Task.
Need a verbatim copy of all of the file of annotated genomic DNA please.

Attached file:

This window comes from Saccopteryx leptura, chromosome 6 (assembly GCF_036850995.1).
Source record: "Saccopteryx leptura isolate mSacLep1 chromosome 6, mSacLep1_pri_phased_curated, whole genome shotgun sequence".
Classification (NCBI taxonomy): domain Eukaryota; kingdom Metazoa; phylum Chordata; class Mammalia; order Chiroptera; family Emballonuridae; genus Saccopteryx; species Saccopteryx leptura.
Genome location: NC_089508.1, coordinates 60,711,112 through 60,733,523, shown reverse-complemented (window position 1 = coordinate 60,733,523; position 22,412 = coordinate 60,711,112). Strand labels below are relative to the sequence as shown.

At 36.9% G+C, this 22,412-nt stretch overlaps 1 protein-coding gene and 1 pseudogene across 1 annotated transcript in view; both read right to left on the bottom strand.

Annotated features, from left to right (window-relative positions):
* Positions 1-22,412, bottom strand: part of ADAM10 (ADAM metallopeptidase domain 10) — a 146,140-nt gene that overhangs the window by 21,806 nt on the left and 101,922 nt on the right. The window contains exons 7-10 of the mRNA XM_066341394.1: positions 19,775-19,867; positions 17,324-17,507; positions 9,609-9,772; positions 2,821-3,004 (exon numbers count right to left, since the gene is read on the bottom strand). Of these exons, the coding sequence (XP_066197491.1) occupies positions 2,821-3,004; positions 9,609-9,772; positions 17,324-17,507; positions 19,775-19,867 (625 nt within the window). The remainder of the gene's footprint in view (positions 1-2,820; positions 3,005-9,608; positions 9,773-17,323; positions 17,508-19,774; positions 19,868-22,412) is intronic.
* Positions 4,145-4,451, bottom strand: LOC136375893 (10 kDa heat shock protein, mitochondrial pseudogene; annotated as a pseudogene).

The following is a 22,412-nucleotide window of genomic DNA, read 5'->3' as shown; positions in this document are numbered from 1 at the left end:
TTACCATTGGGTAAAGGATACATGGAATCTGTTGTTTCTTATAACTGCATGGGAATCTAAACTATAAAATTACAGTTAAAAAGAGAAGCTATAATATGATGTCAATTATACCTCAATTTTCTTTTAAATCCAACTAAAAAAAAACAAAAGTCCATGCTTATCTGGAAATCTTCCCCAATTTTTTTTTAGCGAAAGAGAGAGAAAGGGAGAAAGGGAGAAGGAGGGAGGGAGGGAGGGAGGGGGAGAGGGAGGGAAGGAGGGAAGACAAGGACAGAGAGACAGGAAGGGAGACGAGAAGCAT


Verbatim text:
This window comes from Saccopteryx leptura, chromosome 6 (assembly GCF_036850995.1).
Source record: "Saccopteryx leptura isolate mSacLep1 chromosome 6, mSacLep1_pri_phased_curated, whole genome shotgun sequence".
Classification (NCBI taxonomy): domain Eukaryota; kingdom Metazoa; phylum Chordata; class Mammalia; order Chiroptera; family Emballonuridae; genus Saccopteryx; species Saccopteryx leptura.
Genome location: NC_089508.1, coordinates 60,711,112 through 60,733,523, shown reverse-complemented (window position 1 = coordinate 60,733,523; position 22,412 = coordinate 60,711,112). Strand labels below are relative to the sequence as shown.

At 36.9% G+C, this 22,412-nt stretch overlaps 1 protein-coding gene and 1 pseudogene across 1 annotated transcript in view; both read right to left on the bottom strand.

Annotated features, from left to right (window-relative positions):
* Positions 1-22,412, bottom strand: part of ADAM10 (ADAM metallopeptidase domain 10) — a 146,140-nt gene that overhangs the window by 21,806 nt on the left and 101,922 nt on the right. The window contains exons 7-10 of the mRNA XM_066341394.1: positions 19,775-19,867; positions 17,324-17,507; positions 9,609-9,772; positions 2,821-3,004 (exon numbers count right to left, since the gene is read on the bottom strand). Of these exons, the coding sequence (XP_066197491.1) occupies positions 2,821-3,004; positions 9,609-9,772; positions 17,324-17,507; positions 19,775-19,867 (625 nt within the window). The remainder of the gene's footprint in view (positions 1-2,820; positions 3,005-9,608; positions 9,773-17,323; positions 17,508-19,774; positions 19,868-22,412) is intronic.
* Positions 4,145-4,451, bottom strand: LOC136375893 (10 kDa heat shock protein, mitochondrial pseudogene; annotated as a pseudogene).

The following is a 22,412-nucleotide window of genomic DNA, read 5'->3' as shown; positions in this document are numbered from 1 at the left end:
TTACCATTGGGTAAAGGATACATGGAATCTGTTGTTTCTTATAACTGCATGGGAATCTAAACTATAAAATTACAGTTAAAAAGAGAAGCTATAATATGATGTCAATTATACCTCAATTTTCTTTTAAATCCAACTAAAAAAAAACAAAAGTCCATGCTTATCTGGAAATCTTCCCCAATTTTTTTTTAGCGAAAGAGAGAGAAAGGGAGAAAGGGAGAAGGAGGGAGGGAGGGAGGGAGGGGGAGAGGGAGGGAAGGAGGGAAGACAAGGACAGAGAGACAGGAAGGGAGACGAGAAGCAT